• Principle #2
    All of these activities are fun until the parent cares. Then it's just work.
    I've got a son with 2 or 3 good friends who love little league. They stink at baseball and sit on the bench a lot. They also enjoy a variety of other sports that they also stink at. But they're active, participate, win the good-attitude awards.
    In addition to making it known that I personally think baseball is a waste of time and sports are stupid, I make sure they sign up, go to the games, am totally overwhelmed with joy when my son doesn't drop the ball, and occasionally sneak into the race line to talk pre-game smack.
    If I applied my preferences, we'd train for Iron Man competition or full contact fighting. But for my child's development, I think the social skills of low calorie burning activities like baseball are more important.
  • Principle #3
    Sports is not limited to organized team sports at the park district or school. You can take 6 mile walks (which I like to announce as the day's death march) and 50 mile bike rides at an inappropriate age. This winter in Chicago, it was negative eleven degrees, so naturally we had to take a 3 mile walk on that day.
    Would you be happy if your child was at the 50% in academics? Of course not. That's the reason why your child doesn't do what everyone else does, like play video games all day. In the same way, you need to look beyond what other kids are doing in sports and think creatively.
  • Principle #4
    If your child has a slow metabolism and likes to eat your Doritos while you're trying to teach him advanced math, you need sports. This is why I invented Principle #3. Similarly, if you are falling behind on other areas of personal growth, like art, you need to step up your game there as well.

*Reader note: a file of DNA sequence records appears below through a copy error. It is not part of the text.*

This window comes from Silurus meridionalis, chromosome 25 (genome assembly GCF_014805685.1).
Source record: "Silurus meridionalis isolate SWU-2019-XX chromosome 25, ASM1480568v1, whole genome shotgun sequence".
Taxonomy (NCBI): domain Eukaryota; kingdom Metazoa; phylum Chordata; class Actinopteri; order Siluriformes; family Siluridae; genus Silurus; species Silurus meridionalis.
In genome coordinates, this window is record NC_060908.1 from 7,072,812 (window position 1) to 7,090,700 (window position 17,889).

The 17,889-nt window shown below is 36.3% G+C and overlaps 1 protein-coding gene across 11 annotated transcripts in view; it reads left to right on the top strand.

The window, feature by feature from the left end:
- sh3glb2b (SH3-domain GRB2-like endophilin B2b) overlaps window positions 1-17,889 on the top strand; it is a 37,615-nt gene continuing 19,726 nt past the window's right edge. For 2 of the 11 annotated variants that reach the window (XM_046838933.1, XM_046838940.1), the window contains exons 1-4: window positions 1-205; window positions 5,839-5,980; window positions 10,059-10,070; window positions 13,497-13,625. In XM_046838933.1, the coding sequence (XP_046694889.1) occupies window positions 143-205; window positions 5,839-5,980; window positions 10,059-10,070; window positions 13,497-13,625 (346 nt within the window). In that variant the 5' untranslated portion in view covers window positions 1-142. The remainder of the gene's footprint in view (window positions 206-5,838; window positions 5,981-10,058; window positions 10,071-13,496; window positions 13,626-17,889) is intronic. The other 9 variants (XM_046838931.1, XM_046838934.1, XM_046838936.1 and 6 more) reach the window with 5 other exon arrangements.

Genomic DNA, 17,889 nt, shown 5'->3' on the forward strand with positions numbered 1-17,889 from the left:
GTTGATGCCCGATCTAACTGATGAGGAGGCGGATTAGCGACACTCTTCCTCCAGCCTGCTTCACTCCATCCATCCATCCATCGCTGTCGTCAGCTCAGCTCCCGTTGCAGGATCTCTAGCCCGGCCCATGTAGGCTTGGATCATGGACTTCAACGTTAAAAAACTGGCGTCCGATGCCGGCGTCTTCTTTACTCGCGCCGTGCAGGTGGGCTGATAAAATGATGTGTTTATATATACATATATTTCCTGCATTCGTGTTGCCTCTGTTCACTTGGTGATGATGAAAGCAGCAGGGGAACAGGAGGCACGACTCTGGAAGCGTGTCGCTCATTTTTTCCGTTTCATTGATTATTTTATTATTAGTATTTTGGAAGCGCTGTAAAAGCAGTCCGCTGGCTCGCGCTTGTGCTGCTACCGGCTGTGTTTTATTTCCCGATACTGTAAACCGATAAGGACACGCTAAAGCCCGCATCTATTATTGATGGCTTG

• Principle #6
    If you overdo any activity by pushing the child too much, they will learn to hate it and likely not do it ever again once they are old enough. Don't ruin sports. Sports is something that can be important in high school, college, and especially after college so don't ruin it early.
  • Principle #7
    No, I don't see a contradiction at all between walking 4 miles a day every day and not over doing it, so stop thinking that. I'm not raising butter beans.
  • Principle #8
    Whatever activity that your child does, they are going to want to quit at some point. Wanting to quit is a characteristic of children under the age of 15. There is a brain lobe in charge of wanting to quit that is slowly replaced by the brain lobe in charge of decision making. Don't let them. But you don't need to do anything organized 12 months a year, and you don't need to do 3 sports when 1 will do, and you don't need to sign up for basketball camp in the summer just because your child plays basketball in the winter. Sign up for something else.

The final word

There is no strong correlation between sports and future academic success. But there is a strong correlation between reading or music and future academic success. There is an even stronger correlation between how many correct answers your child gets above the 99% on the MAP test and future academic success. And there are only so many hours in a week.

Put these things together and the decision is obvious. You need sports for basic health and social skills that round out the last check boxes on a college application, but you don't need it right away, and you don't need a lot of it.

Does your child like soccer? Then do it. Do you like to sit at a little league game with other parents? Then do it. Is your child chubby because they spend too much time programming? Demand it. Otherwise, don't worry about it.